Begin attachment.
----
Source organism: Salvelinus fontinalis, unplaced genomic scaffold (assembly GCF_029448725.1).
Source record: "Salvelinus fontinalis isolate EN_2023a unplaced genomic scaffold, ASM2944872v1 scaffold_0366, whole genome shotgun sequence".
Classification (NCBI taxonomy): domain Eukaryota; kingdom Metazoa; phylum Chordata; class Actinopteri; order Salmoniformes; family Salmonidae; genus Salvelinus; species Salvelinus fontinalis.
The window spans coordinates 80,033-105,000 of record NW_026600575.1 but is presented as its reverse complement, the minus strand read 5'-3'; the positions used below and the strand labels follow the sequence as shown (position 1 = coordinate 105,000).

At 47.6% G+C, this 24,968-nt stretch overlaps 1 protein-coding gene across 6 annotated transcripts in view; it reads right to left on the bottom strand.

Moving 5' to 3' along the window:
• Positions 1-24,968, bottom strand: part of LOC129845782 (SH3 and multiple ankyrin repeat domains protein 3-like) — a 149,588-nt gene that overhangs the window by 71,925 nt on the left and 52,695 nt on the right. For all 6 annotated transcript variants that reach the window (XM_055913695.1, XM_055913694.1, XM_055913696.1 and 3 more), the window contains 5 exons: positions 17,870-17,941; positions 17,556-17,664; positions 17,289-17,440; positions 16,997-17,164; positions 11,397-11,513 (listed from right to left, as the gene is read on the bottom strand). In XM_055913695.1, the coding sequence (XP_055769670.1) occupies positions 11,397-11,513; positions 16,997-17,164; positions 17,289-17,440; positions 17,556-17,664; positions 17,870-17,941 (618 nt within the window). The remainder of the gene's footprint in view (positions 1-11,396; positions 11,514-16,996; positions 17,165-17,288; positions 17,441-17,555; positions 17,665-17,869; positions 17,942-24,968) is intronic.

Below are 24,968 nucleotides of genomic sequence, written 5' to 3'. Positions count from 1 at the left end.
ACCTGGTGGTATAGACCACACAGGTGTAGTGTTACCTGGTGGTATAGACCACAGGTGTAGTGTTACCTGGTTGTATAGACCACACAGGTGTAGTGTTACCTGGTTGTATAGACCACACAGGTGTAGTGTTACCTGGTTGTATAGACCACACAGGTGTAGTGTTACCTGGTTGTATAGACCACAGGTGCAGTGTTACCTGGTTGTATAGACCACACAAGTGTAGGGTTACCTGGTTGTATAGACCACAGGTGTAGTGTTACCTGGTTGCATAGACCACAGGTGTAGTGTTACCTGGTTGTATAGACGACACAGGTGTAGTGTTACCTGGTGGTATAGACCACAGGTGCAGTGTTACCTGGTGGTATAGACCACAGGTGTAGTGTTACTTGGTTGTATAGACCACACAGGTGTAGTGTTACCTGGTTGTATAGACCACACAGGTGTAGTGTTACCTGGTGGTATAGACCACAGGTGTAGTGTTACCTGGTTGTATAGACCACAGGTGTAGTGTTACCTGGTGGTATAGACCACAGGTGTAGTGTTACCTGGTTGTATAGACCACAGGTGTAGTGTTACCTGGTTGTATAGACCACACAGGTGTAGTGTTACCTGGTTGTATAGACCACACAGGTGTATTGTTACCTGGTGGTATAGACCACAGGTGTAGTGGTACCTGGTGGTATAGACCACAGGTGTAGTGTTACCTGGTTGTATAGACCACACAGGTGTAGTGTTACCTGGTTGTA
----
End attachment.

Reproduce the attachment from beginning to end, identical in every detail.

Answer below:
Source organism: Salvelinus fontinalis, unplaced genomic scaffold (assembly GCF_029448725.1).
Source record: "Salvelinus fontinalis isolate EN_2023a unplaced genomic scaffold, ASM2944872v1 scaffold_0366, whole genome shotgun sequence".
Classification (NCBI taxonomy): domain Eukaryota; kingdom Metazoa; phylum Chordata; class Actinopteri; order Salmoniformes; family Salmonidae; genus Salvelinus; species Salvelinus fontinalis.
The window spans coordinates 80,033-105,000 of record NW_026600575.1 but is presented as its reverse complement, the minus strand read 5'-3'; the positions used below and the strand labels follow the sequence as shown (position 1 = coordinate 105,000).

At 47.6% G+C, this 24,968-nt stretch overlaps 1 protein-coding gene across 6 annotated transcripts in view; it reads right to left on the bottom strand.

Moving 5' to 3' along the window:
• Positions 1-24,968, bottom strand: part of LOC129845782 (SH3 and multiple ankyrin repeat domains protein 3-like) — a 149,588-nt gene that overhangs the window by 71,925 nt on the left and 52,695 nt on the right. For all 6 annotated transcript variants that reach the window (XM_055913695.1, XM_055913694.1, XM_055913696.1 and 3 more), the window contains 5 exons: positions 17,870-17,941; positions 17,556-17,664; positions 17,289-17,440; positions 16,997-17,164; positions 11,397-11,513 (listed from right to left, as the gene is read on the bottom strand). In XM_055913695.1, the coding sequence (XP_055769670.1) occupies positions 11,397-11,513; positions 16,997-17,164; positions 17,289-17,440; positions 17,556-17,664; positions 17,870-17,941 (618 nt within the window). The remainder of the gene's footprint in view (positions 1-11,396; positions 11,514-16,996; positions 17,165-17,288; positions 17,441-17,555; positions 17,665-17,869; positions 17,942-24,968) is intronic.

Below are 24,968 nucleotides of genomic sequence, written 5' to 3'. Positions count from 1 at the left end.
ACCTGGTGGTATAGACCACACAGGTGTAGTGTTACCTGGTGGTATAGACCACAGGTGTAGTGTTACCTGGTTGTATAGACCACACAGGTGTAGTGTTACCTGGTTGTATAGACCACACAGGTGTAGTGTTACCTGGTTGTATAGACCACACAGGTGTAGTGTTACCTGGTTGTATAGACCACAGGTGCAGTGTTACCTGGTTGTATAGACCACACAAGTGTAGGGTTACCTGGTTGTATAGACCACAGGTGTAGTGTTACCTGGTTGCATAGACCACAGGTGTAGTGTTACCTGGTTGTATAGACGACACAGGTGTAGTGTTACCTGGTGGTATAGACCACAGGTGCAGTGTTACCTGGTGGTATAGACCACAGGTGTAGTGTTACTTGGTTGTATAGACCACACAGGTGTAGTGTTACCTGGTTGTATAGACCACACAGGTGTAGTGTTACCTGGTGGTATAGACCACAGGTGTAGTGTTACCTGGTTGTATAGACCACAGGTGTAGTGTTACCTGGTGGTATAGACCACAGGTGTAGTGTTACCTGGTTGTATAGACCACAGGTGTAGTGTTACCTGGTTGTATAGACCACACAGGTGTAGTGTTACCTGGTTGTATAGACCACACAGGTGTATTGTTACCTGGTGGTATAGACCACAGGTGTAGTGGTACCTGGTGGTATAGACCACAGGTGTAGTGTTACCTGGTTGTATAGACCACACAGGTGTAGTGTTACCTGGTTGTA